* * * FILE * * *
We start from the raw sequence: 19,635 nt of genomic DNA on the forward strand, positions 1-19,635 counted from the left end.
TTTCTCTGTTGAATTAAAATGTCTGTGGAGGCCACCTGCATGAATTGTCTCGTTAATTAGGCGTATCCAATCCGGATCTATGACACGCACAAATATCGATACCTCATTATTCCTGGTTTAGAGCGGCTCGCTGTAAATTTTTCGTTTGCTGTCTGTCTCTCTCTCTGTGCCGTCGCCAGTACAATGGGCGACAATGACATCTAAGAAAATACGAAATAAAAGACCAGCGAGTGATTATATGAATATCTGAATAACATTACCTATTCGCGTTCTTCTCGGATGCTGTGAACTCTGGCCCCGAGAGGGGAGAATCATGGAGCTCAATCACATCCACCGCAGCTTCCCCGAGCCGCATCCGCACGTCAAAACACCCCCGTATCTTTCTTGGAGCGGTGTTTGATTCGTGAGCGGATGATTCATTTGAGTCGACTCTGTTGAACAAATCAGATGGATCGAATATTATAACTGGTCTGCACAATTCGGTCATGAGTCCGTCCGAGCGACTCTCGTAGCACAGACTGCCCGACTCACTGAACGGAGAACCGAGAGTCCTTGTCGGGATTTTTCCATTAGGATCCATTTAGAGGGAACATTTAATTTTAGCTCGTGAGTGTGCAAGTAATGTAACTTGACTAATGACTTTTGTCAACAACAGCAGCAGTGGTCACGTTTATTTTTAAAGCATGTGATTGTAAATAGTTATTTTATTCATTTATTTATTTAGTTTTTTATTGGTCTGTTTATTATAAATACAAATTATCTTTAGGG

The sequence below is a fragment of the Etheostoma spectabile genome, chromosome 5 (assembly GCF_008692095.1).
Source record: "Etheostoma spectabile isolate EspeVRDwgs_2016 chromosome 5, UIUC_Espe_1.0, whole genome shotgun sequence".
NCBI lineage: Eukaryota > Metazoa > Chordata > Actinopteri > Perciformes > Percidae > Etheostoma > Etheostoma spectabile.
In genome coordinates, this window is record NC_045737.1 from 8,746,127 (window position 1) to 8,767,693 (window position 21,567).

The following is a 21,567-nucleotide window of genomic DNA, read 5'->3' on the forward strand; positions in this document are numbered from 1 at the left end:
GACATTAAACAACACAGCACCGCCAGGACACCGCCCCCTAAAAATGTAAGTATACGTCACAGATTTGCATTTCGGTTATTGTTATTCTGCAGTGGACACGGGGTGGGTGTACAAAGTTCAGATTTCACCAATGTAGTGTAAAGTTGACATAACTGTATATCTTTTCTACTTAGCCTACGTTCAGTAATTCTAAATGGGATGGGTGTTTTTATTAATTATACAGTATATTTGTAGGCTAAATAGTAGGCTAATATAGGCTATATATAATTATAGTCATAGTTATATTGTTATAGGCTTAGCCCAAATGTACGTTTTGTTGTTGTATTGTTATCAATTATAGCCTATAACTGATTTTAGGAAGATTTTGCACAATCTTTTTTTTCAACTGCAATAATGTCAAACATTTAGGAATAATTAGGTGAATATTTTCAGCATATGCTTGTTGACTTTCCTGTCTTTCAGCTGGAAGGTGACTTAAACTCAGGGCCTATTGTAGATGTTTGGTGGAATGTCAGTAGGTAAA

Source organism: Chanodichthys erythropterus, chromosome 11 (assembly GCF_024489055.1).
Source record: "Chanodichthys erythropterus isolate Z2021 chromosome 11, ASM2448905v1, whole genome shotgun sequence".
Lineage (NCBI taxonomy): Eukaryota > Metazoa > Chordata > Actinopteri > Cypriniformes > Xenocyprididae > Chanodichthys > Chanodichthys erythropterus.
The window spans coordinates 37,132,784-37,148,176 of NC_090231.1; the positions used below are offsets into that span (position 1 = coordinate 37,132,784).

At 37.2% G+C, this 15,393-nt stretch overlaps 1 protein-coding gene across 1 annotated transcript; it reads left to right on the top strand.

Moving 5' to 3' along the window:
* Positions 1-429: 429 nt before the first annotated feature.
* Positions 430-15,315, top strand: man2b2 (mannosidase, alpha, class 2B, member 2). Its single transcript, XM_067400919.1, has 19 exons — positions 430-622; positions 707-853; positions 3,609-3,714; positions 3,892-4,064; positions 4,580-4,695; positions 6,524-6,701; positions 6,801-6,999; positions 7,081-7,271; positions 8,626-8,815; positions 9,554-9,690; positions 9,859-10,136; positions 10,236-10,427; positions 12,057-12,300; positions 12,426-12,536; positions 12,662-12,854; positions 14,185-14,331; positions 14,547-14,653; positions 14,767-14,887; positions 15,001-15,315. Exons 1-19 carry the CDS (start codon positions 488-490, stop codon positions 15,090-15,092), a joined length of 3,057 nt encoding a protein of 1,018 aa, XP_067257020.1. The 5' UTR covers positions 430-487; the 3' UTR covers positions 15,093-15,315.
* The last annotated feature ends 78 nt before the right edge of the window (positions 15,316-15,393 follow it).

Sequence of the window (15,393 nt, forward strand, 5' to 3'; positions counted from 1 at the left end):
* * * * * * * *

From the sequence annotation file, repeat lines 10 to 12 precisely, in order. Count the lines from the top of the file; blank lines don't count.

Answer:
Source record: "Chanodichthys erythropterus isolate Z2021 chromosome 11, ASM2448905v1, whole genome shotgun sequence".
Lineage (NCBI taxonomy): Eukaryota > Metazoa > Chordata > Actinopteri > Cypriniformes > Xenocyprididae > Chanodichthys > Chanodichthys erythropterus.
The window spans coordinates 37,132,784-37,148,176 of NC_090231.1; the positions used below are offsets into that span (position 1 = coordinate 37,132,784).